Posted in Drug FAQ'S on July 6, 2018
Both medical and recreational marijuana is legal in California, but it remains illegal at a federal level. However, federal lawmakers are in the midst of creating proposals that could ease the conflict between federal and local laws. These proposals, if they pass, could protect both cannabis business owners and consumers throughout the state.
Medical marijuana is legal in 28 states, and recreational marijuana use is currently legal in 8. State law gives Californians the right to smoke marijuana recreationally and lawfully possess up to a certain amount on their person. On the other hand, Californians still face federal prosecution for marijuana possession and can even face a denial of benefits, such as those for subsidized housing.
Businesses who sell marijuana in California face similar hurdles. For example, a person who owns a cannabis business can still legally face federal raids and have trouble accessing basic tax deductions or even banking services. Lastly, public health researchers have a hard time assessing the effects of marijuana laws because it remains federally illegal.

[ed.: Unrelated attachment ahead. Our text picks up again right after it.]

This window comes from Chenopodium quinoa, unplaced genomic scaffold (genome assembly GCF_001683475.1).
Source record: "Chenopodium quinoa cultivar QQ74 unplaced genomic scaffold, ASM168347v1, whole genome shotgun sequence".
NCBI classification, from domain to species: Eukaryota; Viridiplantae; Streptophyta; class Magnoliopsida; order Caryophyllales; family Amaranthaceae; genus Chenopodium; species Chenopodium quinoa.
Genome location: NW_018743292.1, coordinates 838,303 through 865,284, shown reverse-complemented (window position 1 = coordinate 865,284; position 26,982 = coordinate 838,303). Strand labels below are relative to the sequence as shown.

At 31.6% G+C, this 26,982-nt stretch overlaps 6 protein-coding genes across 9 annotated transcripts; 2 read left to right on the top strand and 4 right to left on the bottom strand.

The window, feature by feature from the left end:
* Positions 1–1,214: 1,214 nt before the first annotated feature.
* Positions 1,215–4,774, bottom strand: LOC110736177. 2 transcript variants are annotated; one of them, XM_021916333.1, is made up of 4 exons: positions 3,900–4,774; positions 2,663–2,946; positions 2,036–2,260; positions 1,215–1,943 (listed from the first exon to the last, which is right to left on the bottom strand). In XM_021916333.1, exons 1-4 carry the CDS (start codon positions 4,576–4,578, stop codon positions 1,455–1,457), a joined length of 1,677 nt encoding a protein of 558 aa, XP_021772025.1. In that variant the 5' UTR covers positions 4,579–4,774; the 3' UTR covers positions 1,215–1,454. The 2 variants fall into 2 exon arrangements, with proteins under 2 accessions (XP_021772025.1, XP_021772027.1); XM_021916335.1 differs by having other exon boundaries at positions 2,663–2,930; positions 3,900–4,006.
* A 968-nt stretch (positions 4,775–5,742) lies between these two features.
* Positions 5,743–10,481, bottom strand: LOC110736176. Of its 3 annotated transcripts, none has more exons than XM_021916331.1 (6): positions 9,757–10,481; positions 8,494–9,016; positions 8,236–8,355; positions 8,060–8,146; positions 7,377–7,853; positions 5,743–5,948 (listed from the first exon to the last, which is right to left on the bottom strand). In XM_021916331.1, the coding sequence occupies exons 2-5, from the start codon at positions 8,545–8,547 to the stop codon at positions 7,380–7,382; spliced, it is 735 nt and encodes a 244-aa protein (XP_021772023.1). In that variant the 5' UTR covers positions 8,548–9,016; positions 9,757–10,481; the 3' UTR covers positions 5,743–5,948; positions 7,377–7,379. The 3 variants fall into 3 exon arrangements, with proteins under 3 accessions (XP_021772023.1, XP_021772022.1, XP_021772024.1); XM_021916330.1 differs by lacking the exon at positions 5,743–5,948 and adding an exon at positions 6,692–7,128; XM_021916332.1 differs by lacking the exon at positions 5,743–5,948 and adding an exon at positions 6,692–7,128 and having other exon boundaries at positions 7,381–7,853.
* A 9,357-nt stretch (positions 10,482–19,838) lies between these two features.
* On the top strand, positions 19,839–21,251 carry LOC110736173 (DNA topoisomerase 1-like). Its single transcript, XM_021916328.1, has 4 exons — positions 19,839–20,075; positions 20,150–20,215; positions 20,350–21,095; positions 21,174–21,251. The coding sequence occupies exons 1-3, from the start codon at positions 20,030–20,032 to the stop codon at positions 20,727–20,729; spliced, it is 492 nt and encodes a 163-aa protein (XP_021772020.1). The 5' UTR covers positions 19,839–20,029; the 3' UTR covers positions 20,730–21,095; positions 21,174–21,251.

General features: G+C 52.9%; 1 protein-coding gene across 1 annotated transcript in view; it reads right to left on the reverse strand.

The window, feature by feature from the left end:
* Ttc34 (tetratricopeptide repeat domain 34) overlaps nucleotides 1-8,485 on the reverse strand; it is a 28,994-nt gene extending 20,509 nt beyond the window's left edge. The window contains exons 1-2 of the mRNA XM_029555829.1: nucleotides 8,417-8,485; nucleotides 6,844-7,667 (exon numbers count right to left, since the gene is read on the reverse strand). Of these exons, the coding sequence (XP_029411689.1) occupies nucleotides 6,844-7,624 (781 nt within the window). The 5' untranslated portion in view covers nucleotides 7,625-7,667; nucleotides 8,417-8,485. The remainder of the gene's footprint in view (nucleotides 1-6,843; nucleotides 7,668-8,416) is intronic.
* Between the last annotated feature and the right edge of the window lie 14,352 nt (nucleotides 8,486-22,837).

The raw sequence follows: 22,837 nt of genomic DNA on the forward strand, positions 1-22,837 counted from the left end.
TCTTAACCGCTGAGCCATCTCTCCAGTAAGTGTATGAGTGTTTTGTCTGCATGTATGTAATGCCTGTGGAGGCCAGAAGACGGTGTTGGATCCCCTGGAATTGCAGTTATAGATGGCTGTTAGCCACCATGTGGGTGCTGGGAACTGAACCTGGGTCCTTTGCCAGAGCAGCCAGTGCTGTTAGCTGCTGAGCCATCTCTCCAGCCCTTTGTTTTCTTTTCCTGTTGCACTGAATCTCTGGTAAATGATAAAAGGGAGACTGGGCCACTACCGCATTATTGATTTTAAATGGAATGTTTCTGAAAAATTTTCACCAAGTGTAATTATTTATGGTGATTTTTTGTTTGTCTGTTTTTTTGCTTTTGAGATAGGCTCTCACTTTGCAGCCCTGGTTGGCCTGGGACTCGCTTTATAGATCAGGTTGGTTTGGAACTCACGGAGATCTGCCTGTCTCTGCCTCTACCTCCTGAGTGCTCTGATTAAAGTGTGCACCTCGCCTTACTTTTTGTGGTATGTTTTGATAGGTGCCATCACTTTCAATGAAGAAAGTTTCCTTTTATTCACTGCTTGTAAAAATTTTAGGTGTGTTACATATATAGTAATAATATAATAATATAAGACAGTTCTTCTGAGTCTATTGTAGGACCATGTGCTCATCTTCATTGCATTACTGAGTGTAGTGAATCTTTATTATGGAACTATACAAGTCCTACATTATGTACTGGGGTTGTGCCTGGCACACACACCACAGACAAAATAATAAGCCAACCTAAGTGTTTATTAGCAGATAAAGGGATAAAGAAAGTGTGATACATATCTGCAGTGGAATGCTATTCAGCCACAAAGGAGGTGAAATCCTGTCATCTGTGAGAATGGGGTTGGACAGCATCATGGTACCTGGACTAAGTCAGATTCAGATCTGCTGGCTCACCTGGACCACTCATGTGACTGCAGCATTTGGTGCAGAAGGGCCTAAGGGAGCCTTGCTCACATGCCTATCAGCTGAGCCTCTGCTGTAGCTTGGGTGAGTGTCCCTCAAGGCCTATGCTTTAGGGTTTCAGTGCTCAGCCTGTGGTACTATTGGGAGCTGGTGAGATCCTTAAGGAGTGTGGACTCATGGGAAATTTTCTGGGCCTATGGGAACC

Oregon Democrats Rep. Earl Blumenauer and Sen. Ron Wyden want to change all that with a proposed package of bills, called the “Path To Marijuana Reform.” They introduced the bill recently to both the House and the Senate at the federal level. The proposed set of reforms has several goals:
Proponents of the bill state that reforming federal law represents a much-needed step in bridging the gap between federal statutes and state law and public opinion. States like California realize the benefit of regulating the drug, and advocates hope that echoing this trend on a federal level will lead to benefits for consumers, businesses, and the public at large.
The proposed reform could have several advantages, both to those who use marijuana recreationally and those who sell it. The following are just a few of the benefits:
Remember that the proposed set of laws is still in its infancy. Before becoming law, it must get approval from both the House and the Senate, and the President will have to issue the final approval of the measure. The laws could have significant benefits for both California consumers and retailers of cannabis if the measure passes – but its future is uncertain.